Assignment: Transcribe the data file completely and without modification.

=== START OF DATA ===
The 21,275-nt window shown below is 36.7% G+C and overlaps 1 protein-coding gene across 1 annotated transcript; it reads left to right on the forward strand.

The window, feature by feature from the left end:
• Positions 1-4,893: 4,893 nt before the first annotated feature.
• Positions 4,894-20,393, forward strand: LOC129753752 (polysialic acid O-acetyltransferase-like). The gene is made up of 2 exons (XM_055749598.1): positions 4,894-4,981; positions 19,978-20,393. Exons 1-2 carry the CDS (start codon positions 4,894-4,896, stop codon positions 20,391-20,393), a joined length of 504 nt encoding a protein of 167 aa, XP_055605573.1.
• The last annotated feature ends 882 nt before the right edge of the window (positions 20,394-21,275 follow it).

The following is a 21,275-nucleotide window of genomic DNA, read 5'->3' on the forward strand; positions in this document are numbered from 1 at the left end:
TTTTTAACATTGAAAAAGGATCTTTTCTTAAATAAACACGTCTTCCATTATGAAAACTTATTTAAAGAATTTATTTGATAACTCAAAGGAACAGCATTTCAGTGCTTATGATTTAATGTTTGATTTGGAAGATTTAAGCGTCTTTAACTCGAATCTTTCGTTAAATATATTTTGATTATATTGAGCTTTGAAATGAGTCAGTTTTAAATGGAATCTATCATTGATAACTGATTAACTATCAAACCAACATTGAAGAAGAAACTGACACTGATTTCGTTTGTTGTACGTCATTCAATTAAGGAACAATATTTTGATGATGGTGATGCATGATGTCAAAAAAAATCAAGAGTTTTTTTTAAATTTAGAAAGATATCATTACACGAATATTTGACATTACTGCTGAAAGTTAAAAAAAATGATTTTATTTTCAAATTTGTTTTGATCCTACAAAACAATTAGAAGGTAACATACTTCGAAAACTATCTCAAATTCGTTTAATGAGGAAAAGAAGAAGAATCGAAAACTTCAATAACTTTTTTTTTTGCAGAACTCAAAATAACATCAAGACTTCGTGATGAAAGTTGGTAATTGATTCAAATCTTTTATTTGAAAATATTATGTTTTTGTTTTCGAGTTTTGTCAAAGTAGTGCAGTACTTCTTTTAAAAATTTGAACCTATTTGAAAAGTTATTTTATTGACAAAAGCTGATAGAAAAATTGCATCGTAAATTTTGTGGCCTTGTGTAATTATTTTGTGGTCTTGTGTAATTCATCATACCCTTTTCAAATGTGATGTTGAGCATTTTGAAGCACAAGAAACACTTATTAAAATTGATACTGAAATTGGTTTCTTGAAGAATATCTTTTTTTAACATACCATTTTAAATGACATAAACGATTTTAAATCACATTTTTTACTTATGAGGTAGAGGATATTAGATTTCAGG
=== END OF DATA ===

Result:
The 21,275-nt window shown below is 36.7% G+C and overlaps 1 protein-coding gene across 1 annotated transcript; it reads left to right on the forward strand.

The window, feature by feature from the left end:
• Positions 1-4,893: 4,893 nt before the first annotated feature.
• Positions 4,894-20,393, forward strand: LOC129753752 (polysialic acid O-acetyltransferase-like). The gene is made up of 2 exons (XM_055749598.1): positions 4,894-4,981; positions 19,978-20,393. Exons 1-2 carry the CDS (start codon positions 4,894-4,896, stop codon positions 20,391-20,393), a joined length of 504 nt encoding a protein of 167 aa, XP_055605573.1.
• The last annotated feature ends 882 nt before the right edge of the window (positions 20,394-21,275 follow it).

The following is a 21,275-nucleotide window of genomic DNA, read 5'->3' on the forward strand; positions in this document are numbered from 1 at the left end:
TTTTTAACATTGAAAAAGGATCTTTTCTTAAATAAACACGTCTTCCATTATGAAAACTTATTTAAAGAATTTATTTGATAACTCAAAGGAACAGCATTTCAGTGCTTATGATTTAATGTTTGATTTGGAAGATTTAAGCGTCTTTAACTCGAATCTTTCGTTAAATATATTTTGATTATATTGAGCTTTGAAATGAGTCAGTTTTAAATGGAATCTATCATTGATAACTGATTAACTATCAAACCAACATTGAAGAAGAAACTGACACTGATTTCGTTTGTTGTACGTCATTCAATTAAGGAACAATATTTTGATGATGGTGATGCATGATGTCAAAAAAAATCAAGAGTTTTTTTTAAATTTAGAAAGATATCATTACACGAATATTTGACATTACTGCTGAAAGTTAAAAAAAATGATTTTATTTTCAAATTTGTTTTGATCCTACAAAACAATTAGAAGGTAACATACTTCGAAAACTATCTCAAATTCGTTTAATGAGGAAAAGAAGAAGAATCGAAAACTTCAATAACTTTTTTTTTTGCAGAACTCAAAATAACATCAAGACTTCGTGATGAAAGTTGGTAATTGATTCAAATCTTTTATTTGAAAATATTATGTTTTTGTTTTCGAGTTTTGTCAAAGTAGTGCAGTACTTCTTTTAAAAATTTGAACCTATTTGAAAAGTTATTTTATTGACAAAAGCTGATAGAAAAATTGCATCGTAAATTTTGTGGCCTTGTGTAATTATTTTGTGGTCTTGTGTAATTCATCATACCCTTTTCAAATGTGATGTTGAGCATTTTGAAGCACAAGAAACACTTATTAAAATTGATACTGAAATTGGTTTCTTGAAGAATATCTTTTTTTAACATACCATTTTAAATGACATAAACGATTTTAAATCACATTTTTTACTTATGAGGTAGAGGATATTAGATTTCAGG